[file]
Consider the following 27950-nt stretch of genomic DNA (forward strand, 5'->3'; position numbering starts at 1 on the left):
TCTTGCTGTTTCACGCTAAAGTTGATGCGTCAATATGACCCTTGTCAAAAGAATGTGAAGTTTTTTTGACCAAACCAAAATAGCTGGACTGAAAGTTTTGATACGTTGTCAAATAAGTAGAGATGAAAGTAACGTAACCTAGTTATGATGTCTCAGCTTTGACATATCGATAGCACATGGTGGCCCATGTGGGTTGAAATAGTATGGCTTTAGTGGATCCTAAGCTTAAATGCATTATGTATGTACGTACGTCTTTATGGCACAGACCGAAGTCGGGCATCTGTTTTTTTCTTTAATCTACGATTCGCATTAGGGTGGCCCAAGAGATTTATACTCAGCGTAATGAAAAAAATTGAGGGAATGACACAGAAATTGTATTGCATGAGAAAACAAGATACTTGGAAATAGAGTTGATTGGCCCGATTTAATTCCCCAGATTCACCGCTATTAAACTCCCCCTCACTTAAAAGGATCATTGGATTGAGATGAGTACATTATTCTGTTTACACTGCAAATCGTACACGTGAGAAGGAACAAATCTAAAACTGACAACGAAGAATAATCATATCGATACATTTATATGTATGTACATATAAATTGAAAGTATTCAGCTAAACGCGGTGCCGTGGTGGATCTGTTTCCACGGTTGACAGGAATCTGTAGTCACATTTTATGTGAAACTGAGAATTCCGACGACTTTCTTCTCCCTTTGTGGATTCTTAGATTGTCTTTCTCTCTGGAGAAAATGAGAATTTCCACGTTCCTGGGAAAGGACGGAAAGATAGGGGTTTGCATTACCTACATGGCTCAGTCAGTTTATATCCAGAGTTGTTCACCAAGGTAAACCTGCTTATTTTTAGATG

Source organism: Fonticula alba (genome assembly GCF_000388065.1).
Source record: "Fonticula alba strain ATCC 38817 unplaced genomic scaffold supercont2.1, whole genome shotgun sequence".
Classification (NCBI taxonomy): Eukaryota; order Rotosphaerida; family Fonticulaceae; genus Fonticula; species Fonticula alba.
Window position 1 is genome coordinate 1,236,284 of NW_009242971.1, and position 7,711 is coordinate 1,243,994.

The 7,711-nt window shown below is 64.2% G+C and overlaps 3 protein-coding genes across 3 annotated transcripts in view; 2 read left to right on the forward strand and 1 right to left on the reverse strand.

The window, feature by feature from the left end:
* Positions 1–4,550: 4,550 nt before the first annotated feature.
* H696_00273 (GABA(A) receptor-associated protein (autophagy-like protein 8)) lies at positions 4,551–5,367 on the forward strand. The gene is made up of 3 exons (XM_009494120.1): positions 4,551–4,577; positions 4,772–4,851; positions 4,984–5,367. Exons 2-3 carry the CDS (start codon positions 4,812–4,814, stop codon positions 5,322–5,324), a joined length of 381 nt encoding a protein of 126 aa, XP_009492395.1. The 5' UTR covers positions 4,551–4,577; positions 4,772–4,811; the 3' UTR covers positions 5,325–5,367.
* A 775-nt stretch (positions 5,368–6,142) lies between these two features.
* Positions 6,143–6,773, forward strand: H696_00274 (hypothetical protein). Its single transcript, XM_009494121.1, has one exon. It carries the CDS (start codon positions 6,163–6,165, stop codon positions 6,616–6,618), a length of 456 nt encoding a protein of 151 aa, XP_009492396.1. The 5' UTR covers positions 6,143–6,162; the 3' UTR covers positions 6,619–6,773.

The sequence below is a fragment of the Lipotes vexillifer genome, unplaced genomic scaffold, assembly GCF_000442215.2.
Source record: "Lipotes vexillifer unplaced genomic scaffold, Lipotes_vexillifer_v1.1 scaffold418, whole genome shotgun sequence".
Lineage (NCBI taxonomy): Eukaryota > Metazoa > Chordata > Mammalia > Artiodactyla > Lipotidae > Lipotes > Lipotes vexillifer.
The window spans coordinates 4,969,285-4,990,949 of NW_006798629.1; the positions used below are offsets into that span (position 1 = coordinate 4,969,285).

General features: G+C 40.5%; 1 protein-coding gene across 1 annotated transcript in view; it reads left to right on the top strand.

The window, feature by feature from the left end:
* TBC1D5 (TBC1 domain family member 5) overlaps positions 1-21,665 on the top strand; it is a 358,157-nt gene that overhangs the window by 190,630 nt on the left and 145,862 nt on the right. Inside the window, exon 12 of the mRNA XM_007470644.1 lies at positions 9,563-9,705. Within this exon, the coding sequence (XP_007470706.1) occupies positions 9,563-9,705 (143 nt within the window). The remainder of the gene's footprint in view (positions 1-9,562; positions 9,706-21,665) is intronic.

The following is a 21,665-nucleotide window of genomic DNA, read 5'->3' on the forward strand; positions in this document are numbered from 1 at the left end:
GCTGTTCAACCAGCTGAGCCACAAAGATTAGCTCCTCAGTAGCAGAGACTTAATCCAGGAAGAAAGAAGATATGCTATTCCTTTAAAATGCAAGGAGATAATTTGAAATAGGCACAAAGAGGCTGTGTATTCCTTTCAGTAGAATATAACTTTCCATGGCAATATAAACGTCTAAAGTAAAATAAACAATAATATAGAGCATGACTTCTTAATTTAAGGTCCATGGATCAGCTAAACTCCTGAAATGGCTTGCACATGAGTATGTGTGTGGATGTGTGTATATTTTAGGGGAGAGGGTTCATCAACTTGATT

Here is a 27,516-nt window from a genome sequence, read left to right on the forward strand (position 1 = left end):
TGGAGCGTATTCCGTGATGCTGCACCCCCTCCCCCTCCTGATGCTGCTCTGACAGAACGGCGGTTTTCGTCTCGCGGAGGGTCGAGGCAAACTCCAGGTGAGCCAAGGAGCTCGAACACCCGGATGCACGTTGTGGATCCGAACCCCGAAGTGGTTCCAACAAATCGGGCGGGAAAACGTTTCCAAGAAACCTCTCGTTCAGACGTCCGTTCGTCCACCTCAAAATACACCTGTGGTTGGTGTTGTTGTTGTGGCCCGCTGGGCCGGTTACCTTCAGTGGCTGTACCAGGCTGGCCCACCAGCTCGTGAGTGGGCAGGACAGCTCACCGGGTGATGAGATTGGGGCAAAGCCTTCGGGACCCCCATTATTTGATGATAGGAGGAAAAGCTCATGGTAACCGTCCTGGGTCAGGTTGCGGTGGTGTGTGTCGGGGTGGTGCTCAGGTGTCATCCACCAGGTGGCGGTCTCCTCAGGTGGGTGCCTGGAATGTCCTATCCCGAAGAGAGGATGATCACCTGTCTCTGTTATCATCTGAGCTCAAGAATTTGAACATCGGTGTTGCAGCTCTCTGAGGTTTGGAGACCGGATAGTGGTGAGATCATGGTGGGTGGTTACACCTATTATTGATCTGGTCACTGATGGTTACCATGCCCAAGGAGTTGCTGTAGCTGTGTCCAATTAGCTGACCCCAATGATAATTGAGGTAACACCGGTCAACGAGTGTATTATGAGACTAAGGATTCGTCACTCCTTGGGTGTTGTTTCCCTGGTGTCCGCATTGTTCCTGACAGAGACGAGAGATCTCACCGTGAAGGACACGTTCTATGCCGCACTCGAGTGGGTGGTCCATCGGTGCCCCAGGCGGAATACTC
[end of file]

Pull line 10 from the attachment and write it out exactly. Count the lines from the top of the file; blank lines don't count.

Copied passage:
* H696_00273 (GABA(A) receptor-associated protein (autophagy-like protein 8)) lies at positions 4,551–5,367 on the forward strand. The gene is made up of 3 exons (XM_009494120.1): positions 4,551–4,577; positions 4,772–4,851; positions 4,984–5,367. Exons 2-3 carry the CDS (start codon positions 4,812–4,814, stop codon positions 5,322–5,324), a joined length of 381 nt encoding a protein of 126 aa, XP_009492395.1. The 5' UTR covers positions 4,551–4,577; positions 4,772–4,811; the 3' UTR covers positions 5,325–5,367.